There are a number of articles that are devoted to interpreting, revising, enhancing, and applying the laws in our more modern-day world, but I have been avoiding these until I complete my first full reading. I am taking my time, making notes, recording notable statements, and being particularly thoughtful about what is written, the context in which the ideas were conceived, the progress that has been made since their conception, and the relevance to my current ideas of librarianship and library science.
By the second printing of his book, Ranganathan was already considering how to expand his laws from "books" to the broader scope of resources. At this time, 1956, "documentation" was the term used for this generalization. However, "Documentation is for use" and "Every reader his or her documentation" just doesn't sound as universal and classical as the original, "Books are for use" and "Every reader his book". It is easy for me to accept the generalizations of "his" to including all people (Ranganathan places emphasis on extending access to books to women and girls, among other oppressed groups), and "books" to include all resources.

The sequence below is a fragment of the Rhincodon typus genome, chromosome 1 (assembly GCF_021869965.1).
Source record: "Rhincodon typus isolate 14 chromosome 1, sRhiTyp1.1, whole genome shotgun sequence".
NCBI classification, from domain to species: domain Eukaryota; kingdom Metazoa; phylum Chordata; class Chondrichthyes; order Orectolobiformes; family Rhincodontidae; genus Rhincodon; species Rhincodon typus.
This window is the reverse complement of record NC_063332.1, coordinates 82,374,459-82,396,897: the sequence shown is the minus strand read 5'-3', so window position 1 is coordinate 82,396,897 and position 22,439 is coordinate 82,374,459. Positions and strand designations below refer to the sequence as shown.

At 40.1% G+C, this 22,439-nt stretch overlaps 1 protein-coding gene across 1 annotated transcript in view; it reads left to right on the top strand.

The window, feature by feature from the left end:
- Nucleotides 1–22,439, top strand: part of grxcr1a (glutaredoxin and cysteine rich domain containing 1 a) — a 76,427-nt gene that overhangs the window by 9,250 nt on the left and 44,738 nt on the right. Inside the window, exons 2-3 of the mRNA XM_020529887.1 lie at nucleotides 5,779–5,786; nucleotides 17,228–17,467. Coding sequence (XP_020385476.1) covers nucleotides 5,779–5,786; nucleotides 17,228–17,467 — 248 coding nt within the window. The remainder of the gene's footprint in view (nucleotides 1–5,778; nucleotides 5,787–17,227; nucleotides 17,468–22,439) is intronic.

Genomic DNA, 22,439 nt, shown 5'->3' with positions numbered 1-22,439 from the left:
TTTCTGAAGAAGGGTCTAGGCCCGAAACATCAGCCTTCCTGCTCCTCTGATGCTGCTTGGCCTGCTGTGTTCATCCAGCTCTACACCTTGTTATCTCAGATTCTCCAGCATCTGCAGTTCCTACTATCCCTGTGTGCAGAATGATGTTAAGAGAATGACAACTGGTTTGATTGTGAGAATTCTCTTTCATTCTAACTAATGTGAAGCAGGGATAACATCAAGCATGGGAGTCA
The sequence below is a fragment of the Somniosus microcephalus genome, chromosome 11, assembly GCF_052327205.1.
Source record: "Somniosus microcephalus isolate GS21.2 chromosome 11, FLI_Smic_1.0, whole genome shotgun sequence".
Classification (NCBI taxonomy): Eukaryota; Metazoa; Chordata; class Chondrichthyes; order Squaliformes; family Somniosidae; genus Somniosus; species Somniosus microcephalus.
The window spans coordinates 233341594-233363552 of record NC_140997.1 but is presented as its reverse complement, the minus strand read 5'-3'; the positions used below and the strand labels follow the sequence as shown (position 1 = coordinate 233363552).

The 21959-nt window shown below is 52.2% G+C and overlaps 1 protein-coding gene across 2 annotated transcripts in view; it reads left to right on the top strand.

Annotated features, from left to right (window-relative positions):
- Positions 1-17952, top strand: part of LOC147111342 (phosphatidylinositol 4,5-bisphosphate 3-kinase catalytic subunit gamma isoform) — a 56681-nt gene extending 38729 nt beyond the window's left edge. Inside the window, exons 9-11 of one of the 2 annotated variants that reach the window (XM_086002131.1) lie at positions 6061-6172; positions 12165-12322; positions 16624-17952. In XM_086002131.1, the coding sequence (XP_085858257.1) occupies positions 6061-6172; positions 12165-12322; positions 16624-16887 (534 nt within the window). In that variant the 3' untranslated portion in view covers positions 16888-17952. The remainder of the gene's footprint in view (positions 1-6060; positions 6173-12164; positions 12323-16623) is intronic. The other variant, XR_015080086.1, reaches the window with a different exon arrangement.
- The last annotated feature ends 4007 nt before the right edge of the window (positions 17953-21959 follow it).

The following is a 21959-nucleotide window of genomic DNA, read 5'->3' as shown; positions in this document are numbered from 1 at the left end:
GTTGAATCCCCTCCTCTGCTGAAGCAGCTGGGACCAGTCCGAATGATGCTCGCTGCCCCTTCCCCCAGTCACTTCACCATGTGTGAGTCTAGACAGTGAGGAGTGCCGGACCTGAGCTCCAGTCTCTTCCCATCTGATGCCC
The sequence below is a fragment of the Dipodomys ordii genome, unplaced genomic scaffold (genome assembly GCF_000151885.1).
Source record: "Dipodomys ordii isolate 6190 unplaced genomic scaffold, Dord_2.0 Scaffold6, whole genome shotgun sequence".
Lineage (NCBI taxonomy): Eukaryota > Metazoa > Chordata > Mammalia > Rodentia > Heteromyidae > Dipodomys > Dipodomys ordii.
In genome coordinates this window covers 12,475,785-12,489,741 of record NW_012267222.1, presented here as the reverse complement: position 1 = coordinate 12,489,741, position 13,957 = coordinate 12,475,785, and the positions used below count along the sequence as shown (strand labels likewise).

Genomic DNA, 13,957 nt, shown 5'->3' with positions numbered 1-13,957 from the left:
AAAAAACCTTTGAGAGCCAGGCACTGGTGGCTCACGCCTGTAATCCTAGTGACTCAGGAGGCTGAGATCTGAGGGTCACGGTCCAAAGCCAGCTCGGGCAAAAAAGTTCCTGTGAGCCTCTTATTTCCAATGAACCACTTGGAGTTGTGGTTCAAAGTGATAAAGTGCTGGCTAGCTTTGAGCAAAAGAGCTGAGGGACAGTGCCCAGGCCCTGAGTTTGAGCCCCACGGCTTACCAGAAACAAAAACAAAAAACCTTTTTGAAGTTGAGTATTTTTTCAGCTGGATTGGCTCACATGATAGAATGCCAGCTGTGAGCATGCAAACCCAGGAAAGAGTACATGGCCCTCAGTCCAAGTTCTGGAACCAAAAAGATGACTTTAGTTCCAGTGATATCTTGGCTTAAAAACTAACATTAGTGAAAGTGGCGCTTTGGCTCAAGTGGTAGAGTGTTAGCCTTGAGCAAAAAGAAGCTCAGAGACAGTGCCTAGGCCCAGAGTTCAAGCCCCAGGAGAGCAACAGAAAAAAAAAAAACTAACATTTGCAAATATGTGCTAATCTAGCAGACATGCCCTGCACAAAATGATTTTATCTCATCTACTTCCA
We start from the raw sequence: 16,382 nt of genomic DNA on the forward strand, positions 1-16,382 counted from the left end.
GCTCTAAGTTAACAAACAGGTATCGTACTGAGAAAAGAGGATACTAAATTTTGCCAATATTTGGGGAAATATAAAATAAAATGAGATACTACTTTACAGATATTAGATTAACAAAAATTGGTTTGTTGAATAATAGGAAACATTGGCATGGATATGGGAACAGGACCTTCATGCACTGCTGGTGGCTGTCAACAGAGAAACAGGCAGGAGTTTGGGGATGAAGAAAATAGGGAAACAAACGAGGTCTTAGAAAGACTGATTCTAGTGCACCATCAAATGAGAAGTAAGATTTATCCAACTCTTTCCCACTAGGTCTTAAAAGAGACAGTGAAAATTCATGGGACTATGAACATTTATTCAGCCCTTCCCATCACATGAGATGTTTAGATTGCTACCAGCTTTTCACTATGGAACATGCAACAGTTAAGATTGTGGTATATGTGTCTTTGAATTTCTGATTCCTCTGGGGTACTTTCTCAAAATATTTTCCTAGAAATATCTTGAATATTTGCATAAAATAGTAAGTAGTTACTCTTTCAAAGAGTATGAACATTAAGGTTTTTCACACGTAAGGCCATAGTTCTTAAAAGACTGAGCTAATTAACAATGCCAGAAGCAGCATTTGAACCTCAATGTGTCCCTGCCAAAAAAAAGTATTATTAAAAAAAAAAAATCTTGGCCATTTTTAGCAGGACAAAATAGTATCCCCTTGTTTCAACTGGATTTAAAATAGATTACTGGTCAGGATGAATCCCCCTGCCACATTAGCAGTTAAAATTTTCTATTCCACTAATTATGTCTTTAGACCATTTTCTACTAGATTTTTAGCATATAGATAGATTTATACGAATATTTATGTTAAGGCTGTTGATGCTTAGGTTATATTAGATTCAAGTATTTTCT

It is interesting that Ranganathan was a mathematician by training, a socialist in political thought, and a humanist at heart. The field was lucky to have had this combination in a person to distill what we do and have done and will continue to do down to these fundamentals. Each law can be applied to each facet of the profession. I would like to spread this message over several days by concentrating on each law and how librarians and library staff fulfill these laws with their everyday work.